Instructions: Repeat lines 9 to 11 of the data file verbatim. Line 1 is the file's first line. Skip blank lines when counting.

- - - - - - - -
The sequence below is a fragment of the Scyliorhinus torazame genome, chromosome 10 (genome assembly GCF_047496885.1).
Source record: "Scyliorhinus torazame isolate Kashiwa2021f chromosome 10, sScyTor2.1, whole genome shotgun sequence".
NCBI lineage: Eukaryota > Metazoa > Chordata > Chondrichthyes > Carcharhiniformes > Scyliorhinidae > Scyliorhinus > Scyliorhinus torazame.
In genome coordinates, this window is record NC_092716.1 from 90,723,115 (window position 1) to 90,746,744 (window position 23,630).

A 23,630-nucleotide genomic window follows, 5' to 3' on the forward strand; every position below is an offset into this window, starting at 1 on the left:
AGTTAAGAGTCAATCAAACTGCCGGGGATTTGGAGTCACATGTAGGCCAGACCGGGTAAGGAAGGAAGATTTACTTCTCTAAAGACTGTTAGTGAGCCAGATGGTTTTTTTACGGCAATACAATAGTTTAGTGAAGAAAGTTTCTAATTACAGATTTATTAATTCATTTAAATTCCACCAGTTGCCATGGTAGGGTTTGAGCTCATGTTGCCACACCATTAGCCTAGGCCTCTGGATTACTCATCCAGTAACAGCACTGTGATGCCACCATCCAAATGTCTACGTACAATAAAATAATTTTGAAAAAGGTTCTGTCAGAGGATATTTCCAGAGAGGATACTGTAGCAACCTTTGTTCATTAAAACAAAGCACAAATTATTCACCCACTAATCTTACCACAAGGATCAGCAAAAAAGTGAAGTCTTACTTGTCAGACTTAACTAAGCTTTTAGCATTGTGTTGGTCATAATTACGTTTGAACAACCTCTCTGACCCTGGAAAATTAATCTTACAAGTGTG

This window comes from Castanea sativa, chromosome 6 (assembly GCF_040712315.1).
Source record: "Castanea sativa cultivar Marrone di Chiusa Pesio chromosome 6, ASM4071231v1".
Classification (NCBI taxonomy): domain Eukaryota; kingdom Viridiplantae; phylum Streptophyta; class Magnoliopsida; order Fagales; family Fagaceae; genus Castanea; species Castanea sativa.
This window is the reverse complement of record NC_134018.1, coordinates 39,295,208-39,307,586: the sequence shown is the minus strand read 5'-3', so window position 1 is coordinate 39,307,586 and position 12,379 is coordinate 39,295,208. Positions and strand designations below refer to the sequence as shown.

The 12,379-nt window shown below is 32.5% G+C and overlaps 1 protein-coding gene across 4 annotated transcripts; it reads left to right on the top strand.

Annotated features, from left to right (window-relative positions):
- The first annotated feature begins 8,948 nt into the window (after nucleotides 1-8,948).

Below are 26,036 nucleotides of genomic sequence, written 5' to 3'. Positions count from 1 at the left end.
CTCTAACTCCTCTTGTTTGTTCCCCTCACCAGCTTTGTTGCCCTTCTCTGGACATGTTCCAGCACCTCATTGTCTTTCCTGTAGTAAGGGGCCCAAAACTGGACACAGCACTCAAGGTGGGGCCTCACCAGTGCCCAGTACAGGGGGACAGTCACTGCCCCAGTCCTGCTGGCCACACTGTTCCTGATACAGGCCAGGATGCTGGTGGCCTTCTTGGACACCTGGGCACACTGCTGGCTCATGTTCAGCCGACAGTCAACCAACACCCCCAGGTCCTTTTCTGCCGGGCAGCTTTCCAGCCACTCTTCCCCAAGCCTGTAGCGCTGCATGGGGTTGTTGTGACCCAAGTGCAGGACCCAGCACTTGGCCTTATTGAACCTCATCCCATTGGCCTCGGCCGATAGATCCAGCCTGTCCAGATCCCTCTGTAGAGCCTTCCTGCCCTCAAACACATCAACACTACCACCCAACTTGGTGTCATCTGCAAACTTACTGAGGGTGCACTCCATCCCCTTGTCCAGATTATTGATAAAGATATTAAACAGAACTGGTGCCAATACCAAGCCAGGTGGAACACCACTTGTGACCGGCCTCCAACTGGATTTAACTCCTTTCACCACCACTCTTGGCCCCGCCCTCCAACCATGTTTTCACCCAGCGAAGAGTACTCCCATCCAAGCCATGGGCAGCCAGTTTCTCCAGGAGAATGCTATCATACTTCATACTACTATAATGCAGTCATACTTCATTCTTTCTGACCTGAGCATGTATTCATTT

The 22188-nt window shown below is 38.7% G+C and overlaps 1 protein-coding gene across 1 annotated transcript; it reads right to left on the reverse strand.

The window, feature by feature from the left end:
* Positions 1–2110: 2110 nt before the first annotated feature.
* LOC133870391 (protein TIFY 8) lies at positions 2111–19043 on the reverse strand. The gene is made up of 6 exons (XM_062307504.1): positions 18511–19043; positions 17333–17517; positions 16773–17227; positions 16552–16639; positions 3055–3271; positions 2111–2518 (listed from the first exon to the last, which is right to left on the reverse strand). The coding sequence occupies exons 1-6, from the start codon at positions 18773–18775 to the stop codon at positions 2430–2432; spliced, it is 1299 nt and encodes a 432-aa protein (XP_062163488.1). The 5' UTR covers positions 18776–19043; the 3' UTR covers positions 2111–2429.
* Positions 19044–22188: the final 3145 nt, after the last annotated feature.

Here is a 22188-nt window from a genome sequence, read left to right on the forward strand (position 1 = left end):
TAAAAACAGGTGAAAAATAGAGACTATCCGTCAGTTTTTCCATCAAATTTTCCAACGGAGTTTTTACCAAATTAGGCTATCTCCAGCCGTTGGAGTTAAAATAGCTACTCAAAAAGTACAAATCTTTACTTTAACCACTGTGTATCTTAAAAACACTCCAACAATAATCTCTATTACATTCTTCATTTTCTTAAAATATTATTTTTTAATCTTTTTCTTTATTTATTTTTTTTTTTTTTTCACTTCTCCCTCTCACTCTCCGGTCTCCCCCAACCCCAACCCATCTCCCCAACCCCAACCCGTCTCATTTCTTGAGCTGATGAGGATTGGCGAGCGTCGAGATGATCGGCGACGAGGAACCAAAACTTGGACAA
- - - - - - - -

Classification (NCBI taxonomy): domain Eukaryota; kingdom Viridiplantae; phylum Streptophyta; class Magnoliopsida; order Fagales; family Fagaceae; genus Castanea; species Castanea sativa.
This window is the reverse complement of record NC_134018.1, coordinates 39,295,208-39,307,586: the sequence shown is the minus strand read 5'-3', so window position 1 is coordinate 39,307,586 and position 12,379 is coordinate 39,295,208. Positions and strand designations below refer to the sequence as shown.

The 12,379-nt window shown below is 32.5% G+C and overlaps 1 protein-coding gene across 4 annotated transcripts; it reads left to right on the top strand.